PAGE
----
Apr. 10—LUMBERTON — Active Energy Group is in the finishing stages of re-outfitting the former Alamac American Knits plant for use as the base of its biomass processing operations, called Active Energy Renewable Power.
"The new manufacturing technology is expected to be installed, tested and begin operations in the coming week," said Michael Rowan, CEO of Active Energy Group. "This will complement existing lumber mill activities."
The company is installing the equipment necessary to produce CoalSwitch, a product that burns like coal but is made from waste residual biomass products.
"Our CoalSwitch reduces the CO2 emissions associated with energy production at coal fired power plants," Rowan said. "We are on track to produce 900 tons of CoalSwitch for a demonstration with a coal fired power plant in Utah later this spring."
Active Energy Group, a United Kingdom-based forestry management company, acquired the nearly 60-year-old, 415,000-square-foot facility and surrounding acreage two years ago from Alamac Holdings as part of a $50 million investment the company anticipates making in Robeson County.
The Alamac American Knits plant permanently closed its doors in 2017 because of Hurricane Matthew, forcing 154 textile employees out of work. Floodwaters from the hurricane never entered the structure at 1885 Alamac Road, which sits on 148 acres of land. The water that got into the building was rainwater that entered after a 30,000-square-foot piece of roofing blew away in the storm.
Repairs to the roof and to damaged electrical equipment that caused the plant to become idle and brought production to a halt was a major factor in the decision to permanently close the plant.
"The plant was emptied of all contents by the fall of 2019," Rowan said. "In early 2020, we established a small-scale active lumber mill, producing a range of lumber products. Our goal has been to use the waste residuals from these activities to provide the feedstock for the future manufacture of CoalSwitch fuel from the site."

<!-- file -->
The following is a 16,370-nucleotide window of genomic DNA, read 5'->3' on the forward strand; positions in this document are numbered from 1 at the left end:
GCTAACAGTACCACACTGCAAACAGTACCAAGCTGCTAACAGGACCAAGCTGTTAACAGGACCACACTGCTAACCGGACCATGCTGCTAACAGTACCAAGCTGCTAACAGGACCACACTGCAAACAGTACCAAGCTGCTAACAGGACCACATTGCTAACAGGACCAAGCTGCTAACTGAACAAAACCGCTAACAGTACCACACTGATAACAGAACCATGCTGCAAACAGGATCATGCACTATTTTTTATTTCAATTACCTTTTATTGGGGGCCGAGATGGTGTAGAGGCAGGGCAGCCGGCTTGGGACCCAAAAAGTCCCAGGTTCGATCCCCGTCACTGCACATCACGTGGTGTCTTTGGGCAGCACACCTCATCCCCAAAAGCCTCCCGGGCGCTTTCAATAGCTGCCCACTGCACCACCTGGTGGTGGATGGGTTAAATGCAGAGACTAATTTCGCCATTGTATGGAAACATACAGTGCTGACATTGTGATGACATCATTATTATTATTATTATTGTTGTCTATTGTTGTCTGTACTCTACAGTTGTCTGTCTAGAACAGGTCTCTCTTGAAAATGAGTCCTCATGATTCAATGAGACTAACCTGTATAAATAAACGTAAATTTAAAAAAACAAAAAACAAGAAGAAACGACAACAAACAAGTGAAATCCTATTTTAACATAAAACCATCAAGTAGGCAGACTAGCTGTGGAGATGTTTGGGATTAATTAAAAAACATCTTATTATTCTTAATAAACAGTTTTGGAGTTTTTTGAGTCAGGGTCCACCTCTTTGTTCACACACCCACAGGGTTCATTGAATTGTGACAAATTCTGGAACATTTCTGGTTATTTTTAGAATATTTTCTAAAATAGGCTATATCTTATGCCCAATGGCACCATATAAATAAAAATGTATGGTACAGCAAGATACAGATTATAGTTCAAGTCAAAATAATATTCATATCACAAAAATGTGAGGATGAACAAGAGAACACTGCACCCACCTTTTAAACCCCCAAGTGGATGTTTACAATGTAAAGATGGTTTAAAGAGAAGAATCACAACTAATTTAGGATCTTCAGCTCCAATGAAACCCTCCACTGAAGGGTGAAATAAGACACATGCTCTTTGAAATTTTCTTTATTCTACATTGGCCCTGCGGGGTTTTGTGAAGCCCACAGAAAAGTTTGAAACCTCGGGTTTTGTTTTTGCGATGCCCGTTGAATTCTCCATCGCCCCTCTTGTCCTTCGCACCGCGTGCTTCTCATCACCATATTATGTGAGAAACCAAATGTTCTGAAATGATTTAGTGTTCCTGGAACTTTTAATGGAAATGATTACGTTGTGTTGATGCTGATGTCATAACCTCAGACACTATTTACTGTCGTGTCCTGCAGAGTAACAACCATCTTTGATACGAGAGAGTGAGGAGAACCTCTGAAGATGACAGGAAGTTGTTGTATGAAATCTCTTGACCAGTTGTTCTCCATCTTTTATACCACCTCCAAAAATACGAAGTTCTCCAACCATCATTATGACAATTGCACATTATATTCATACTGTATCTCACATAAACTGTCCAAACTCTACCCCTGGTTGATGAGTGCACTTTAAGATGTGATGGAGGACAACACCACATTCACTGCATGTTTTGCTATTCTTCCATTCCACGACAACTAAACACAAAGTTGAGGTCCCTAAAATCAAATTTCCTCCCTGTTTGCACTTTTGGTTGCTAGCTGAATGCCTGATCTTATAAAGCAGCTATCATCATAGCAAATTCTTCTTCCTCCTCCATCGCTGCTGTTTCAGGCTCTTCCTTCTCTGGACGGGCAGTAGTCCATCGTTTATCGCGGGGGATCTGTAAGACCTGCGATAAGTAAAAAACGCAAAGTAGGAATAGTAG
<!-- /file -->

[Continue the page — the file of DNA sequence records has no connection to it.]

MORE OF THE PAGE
The North Carolina Department of Environmental Quality's Division of Air Quality issued in the summer of 2020 the permit for Active Energy Renewable Power to operate a wood pellet manufacturing facility. The decision was made in the wake of a June 22, 2020, digital public hearing.
This facility's application was reviewed by the DEQ to determine compliance with the requirements of the North Carolina Environmental Management Commission's air pollution regulations. The results of that review led to a preliminary determination that the project could be approved and the DEQ permit issued, if certain permit conditions are met.
The permit was challenged by residents concerned the operation would damage the surrounding environment and leak pollutants into the Lumber River.
"The plant was designed to address environmental concerns, and we will operate our plant in compliance with all applicable laws and regulations," Rowan said. "The company is working with all relevant regulators to show the environmental benefits both of the CoalSwitch fuel and the manufacturing process. The products we make reduce both emissions and pollution from coal fired power generation plants."
The permit includes added requirements to address the concerns of people in the community.
The conditions include stack testing of hazardous air pollutants, toxic air pollutants, and volatile organic compounds; stack testing to be conducted 90 days after startup instead of 180 days; facility-wide emissions to be reported every six months; and feedstock to be limited to 50% softwood.
Rowan said AEG is investing in new infrastructure at the site and installing new manufacturing technology, both inside and outside the plant for the forthcoming CoalSwitch operations.
"We've increased the number of staff from three to about 20, and we expect to have about 50 people on staff over the next two years," he said.
He predicts the first product delivery to commence during the second quarter of the fiscal year.
Tomeka Sinclair can be reached at [email protected] or 910-416-5865.